A winning resume includes plenty of information about a job candidate to potentially help land an interview. Some of this information includes skills and experience. The two, however, are not the same. Skills are not the same as job experience, and should therefore be explained differently on a resume.

Skills are learned abilities to do things with competence. Skills can also include the ability to use knowledge practically and effectively. Skills can set certain candidates apart from other job applicants. Hiring managers typically seek candidates that not only have job experience, but also the necessary skills to succeed. This ensures less time and money spent on training and rehiring if the new hire does not work out. Having the right skills for a job usually ensures that a new employee will learn the job faster and stay longer, reducing turnover in the long run.

Most hiring managers briefly scan resumes to see if they have what they are looking for. It is therefore your responsibility to know the required skills and ensure that they are highlighted in your resume.

Four Kinds of Professional Skills in Resumes

Resume skills can be divided into four categories:

  • Soft skills
  • Hard skills
  • Job-related skills
  • Transferable skills

It’s important to understand the difference between each skill category:

Soft Skills vs. Hard Skills

Soft skills are often personality traits or emotional abilities that develop over time. Soft skills can be hard to measure, because they are not cut and dry. While soft skills are not so easily taught in a school setting, they can be honed and learned over time. Examples of soft skills include a positive attitude, an outgoing personality, hardworking, punctual, honest, energetic, and being a good leader.

Hard skills, conversely, are teachable and specific. These skills get stronger through use, and are learned with schooling and hands-on training. Some examples of hard skills include professional skills in accounting, carpentry, mechanics, sales, statistics, computer programming, and more.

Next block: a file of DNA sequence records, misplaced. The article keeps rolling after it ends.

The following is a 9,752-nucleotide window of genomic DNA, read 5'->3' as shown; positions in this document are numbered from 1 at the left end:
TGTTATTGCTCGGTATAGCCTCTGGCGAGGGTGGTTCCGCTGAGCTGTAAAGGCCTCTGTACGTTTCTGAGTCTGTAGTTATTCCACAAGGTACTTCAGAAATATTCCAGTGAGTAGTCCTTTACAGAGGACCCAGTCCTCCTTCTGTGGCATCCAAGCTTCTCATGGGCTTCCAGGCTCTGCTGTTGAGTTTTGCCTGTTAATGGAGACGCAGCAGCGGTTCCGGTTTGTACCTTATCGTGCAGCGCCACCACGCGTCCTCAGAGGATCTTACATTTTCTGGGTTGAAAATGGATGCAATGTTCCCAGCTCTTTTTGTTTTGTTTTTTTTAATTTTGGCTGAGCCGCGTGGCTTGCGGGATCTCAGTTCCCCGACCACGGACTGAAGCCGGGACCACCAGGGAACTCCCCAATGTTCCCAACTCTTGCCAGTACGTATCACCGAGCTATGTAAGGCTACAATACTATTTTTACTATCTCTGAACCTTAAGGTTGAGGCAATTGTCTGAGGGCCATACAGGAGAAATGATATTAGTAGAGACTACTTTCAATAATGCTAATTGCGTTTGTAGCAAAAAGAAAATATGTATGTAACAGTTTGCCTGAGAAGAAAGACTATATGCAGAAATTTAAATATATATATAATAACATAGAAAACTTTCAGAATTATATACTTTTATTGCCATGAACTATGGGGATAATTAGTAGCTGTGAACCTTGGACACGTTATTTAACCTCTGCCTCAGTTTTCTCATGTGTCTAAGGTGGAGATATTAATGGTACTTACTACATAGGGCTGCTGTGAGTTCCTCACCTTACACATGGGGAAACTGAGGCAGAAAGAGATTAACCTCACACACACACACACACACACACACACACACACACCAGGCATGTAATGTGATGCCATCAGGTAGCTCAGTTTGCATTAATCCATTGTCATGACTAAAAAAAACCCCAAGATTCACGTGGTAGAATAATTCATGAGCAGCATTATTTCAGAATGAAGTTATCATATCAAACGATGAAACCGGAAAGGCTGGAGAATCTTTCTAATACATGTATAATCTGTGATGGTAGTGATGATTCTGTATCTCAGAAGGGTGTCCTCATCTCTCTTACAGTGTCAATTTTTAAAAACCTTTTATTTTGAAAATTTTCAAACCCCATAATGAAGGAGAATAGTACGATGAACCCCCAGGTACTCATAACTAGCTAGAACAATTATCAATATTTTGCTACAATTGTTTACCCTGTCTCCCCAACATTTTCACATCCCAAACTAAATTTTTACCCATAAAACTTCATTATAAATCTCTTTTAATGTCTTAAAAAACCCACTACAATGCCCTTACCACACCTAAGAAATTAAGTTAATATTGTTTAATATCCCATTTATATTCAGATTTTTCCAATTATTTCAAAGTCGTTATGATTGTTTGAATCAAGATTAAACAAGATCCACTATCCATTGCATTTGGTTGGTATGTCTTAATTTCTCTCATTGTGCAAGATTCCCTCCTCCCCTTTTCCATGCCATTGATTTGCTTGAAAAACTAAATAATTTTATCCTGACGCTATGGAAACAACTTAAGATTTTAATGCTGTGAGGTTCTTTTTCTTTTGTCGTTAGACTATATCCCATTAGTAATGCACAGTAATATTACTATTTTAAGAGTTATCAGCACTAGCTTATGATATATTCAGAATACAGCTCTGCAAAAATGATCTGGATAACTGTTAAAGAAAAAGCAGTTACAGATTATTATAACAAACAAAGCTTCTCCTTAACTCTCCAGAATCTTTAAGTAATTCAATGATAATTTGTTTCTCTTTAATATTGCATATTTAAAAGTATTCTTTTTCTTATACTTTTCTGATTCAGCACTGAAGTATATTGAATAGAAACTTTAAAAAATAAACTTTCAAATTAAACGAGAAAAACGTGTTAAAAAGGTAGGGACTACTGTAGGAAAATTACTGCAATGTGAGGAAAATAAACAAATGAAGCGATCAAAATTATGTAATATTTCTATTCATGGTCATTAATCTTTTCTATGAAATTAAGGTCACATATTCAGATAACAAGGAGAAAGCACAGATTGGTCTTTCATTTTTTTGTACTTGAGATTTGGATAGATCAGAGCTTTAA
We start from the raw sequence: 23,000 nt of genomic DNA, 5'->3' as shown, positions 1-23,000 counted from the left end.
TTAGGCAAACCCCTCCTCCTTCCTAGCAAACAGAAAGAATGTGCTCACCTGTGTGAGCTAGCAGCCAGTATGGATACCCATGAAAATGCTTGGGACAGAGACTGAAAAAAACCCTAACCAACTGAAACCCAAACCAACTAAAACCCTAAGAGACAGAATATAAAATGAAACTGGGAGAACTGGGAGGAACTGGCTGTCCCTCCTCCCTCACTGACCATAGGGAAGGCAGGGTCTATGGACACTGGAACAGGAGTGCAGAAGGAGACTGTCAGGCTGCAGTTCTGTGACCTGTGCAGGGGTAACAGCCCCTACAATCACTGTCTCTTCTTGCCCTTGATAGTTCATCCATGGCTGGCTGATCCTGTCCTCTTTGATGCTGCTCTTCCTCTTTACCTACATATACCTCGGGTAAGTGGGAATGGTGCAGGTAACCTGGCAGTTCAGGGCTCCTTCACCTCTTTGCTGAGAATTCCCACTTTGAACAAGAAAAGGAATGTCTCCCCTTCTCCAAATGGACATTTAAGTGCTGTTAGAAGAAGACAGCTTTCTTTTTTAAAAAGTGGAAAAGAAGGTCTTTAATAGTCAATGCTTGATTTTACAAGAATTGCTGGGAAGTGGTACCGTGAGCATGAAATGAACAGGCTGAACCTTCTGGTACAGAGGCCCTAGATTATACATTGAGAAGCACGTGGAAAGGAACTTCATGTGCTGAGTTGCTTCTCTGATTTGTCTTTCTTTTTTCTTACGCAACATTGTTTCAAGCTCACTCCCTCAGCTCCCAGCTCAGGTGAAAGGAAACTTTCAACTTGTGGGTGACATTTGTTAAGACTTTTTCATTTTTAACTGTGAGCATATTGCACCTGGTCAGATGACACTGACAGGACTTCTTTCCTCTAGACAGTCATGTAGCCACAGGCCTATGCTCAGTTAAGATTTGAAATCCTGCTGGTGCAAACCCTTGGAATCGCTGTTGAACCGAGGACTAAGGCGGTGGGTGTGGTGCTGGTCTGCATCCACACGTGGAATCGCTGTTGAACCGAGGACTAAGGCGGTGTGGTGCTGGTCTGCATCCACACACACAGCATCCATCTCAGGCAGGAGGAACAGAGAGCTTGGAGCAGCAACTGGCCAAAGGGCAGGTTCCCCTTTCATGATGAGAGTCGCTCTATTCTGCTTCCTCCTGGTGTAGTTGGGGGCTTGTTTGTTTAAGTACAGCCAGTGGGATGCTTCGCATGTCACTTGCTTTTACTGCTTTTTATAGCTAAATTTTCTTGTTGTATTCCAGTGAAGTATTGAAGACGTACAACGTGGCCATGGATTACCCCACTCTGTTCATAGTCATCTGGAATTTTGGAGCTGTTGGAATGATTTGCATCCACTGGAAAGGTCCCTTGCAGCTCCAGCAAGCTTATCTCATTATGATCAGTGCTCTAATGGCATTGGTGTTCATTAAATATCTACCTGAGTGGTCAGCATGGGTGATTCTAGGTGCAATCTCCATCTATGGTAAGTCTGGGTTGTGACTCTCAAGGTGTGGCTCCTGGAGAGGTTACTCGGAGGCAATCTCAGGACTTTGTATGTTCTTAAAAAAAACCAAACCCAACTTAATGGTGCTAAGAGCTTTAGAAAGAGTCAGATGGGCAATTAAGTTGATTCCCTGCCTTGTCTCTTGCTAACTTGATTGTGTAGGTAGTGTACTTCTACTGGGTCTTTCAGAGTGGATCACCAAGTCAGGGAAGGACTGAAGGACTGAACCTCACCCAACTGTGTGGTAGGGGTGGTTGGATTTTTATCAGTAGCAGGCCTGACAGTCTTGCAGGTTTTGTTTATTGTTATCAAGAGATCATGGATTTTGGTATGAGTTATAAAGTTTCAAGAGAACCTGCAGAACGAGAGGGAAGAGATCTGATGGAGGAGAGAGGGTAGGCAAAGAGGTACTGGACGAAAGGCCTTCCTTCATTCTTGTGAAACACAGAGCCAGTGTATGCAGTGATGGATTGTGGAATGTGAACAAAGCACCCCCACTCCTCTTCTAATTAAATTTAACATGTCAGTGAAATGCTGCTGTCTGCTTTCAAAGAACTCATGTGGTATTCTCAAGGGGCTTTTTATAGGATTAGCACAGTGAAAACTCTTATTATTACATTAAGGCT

Believe it or not, many hiring managers are as equally interested in soft skills as they are in hard skills. While someone can be taught the responsibilities of a job, it is often more challenging to teach things like compassion, empathy, and patience. Both soft skills and hard skills are equally important when making a hiring decision.

Job-related vs. Transferable Skills

Job-related skills are generally connected to hard skills and to a certain kind of job. Some examples of job-related skills include Microsoft Excel, Java programming, CPR training, SEO writing, creating P&L statements, project management, cash register and foodservice systems, and MS Windows Operating System iOS.

Transferable skills can be carried over from one job to the next. These skills can be either hard or soft, and can be used in any type of job or industry. Examples include attention to detail, phone etiquette, planning abilities, staff management, ability to multi-task, time management, and basic computer skills.

When scanning resumes, hiring managers look at each section from top to bottom. It is therefore important to make sure that potential employers notice your skills immediately. Highlight them by making a clear list instead of burying them in sentences or paragraphs.

Additional Suggestions:

  • Make sure that your skillset is up-to-date and true. If you list a skill, managers will expect you to be able to do it.
  • If you are concerned that your level of proficiency will be over or underestimated, consider writing ‘beginner’, ‘proficient’, or ‘fluent’ to manage expectations.
  • Identify the required skills for the job for which you are applying and tailor your resume to match the skills you possess.
  • Use the same verbiage as the job posting. “Positive team relationships” is not the same as “Gets along well with others.” By using this technique, you can ensure that the skills you list are exactly what the company is looking for.
  • Omit irrelevant skills. For example, unless you are applying for a lifeguard position, there’s no need to list that you are a good swimmer.

USA Resume

If you need help determining which skills to list on your resume, contact USA Resume today. We have knowledgeable and certified writers to assist you with industry-specific applications.